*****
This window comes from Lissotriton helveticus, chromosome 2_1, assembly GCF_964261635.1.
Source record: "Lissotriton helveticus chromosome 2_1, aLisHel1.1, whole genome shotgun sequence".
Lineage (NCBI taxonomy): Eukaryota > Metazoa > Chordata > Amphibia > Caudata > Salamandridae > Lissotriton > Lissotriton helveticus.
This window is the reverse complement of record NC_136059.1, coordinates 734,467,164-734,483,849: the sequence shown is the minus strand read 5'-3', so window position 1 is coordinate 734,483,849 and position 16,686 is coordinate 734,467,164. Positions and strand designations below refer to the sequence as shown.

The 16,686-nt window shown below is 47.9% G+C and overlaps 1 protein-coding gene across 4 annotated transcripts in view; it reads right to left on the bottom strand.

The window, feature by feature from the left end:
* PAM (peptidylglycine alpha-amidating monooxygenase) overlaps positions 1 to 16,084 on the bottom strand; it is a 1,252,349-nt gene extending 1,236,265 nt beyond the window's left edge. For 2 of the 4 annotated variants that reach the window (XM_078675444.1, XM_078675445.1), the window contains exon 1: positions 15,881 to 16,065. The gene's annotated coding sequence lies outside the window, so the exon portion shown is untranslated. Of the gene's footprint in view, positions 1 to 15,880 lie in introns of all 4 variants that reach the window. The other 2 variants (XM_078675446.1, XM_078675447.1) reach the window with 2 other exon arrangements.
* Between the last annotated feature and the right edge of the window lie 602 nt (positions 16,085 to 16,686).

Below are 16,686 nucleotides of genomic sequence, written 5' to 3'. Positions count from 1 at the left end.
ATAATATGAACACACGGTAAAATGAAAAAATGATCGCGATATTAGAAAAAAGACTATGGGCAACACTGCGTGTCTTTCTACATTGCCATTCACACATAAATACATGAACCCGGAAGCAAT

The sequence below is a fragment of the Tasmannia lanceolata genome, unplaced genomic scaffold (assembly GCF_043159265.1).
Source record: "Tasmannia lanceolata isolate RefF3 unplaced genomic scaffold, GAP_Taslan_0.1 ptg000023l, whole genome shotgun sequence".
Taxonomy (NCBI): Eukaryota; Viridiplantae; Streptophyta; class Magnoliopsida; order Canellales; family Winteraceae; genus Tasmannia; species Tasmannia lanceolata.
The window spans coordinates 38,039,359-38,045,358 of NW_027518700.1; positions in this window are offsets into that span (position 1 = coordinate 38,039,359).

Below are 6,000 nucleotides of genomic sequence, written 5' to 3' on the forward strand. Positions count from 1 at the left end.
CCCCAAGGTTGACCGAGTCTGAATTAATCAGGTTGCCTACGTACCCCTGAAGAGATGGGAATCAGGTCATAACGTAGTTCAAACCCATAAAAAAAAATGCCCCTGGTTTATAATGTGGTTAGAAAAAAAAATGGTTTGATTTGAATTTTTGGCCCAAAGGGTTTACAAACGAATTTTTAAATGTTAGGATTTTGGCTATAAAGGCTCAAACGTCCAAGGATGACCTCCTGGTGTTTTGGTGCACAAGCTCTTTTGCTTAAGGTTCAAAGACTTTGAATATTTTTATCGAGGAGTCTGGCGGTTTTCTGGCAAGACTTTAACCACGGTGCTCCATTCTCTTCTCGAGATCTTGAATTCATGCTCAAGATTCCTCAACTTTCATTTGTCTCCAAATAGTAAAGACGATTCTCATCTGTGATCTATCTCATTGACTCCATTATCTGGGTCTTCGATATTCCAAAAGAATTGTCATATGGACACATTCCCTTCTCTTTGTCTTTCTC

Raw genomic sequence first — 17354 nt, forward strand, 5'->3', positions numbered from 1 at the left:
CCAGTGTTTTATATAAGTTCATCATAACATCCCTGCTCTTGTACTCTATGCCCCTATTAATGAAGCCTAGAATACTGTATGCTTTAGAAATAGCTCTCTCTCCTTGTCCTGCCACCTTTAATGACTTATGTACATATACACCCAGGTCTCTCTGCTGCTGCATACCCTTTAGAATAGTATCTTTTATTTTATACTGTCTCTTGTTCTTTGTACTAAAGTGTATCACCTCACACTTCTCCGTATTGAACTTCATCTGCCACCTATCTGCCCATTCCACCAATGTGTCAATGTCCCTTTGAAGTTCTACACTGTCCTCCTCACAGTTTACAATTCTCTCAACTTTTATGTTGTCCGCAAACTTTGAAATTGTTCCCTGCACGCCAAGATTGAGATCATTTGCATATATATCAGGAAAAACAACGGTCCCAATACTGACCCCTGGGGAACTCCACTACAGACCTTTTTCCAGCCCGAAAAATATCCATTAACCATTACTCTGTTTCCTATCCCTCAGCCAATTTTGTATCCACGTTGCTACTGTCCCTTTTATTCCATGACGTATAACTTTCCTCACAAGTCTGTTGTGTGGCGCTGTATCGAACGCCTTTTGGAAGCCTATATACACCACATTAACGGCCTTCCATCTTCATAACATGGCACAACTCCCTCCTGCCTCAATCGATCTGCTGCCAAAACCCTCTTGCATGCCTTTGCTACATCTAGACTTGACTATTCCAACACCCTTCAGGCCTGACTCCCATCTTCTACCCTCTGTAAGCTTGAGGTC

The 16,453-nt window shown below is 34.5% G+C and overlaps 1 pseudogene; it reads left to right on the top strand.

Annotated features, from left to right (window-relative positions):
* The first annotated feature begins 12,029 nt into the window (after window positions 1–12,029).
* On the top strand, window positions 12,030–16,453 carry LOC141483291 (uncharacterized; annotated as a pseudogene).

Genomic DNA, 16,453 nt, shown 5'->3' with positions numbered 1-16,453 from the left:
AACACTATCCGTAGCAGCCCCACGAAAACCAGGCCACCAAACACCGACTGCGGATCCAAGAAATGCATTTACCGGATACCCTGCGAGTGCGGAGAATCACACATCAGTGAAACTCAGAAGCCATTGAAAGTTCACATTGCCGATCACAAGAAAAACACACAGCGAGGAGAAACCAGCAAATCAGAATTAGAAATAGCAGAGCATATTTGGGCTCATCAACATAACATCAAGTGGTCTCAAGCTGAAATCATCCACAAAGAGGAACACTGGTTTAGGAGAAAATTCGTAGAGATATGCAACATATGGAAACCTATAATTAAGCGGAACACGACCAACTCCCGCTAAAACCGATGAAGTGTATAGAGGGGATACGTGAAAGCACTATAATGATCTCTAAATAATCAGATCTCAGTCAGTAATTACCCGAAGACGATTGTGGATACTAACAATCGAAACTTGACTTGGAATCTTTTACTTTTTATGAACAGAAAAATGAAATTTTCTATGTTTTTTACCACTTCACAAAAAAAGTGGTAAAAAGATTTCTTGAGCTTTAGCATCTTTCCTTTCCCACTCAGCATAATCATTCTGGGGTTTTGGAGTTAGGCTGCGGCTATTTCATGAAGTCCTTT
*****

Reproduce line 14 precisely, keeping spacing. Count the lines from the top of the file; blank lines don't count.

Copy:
The window spans coordinates 38,039,359-38,045,358 of NW_027518700.1; positions in this window are offsets into that span (position 1 = coordinate 38,039,359).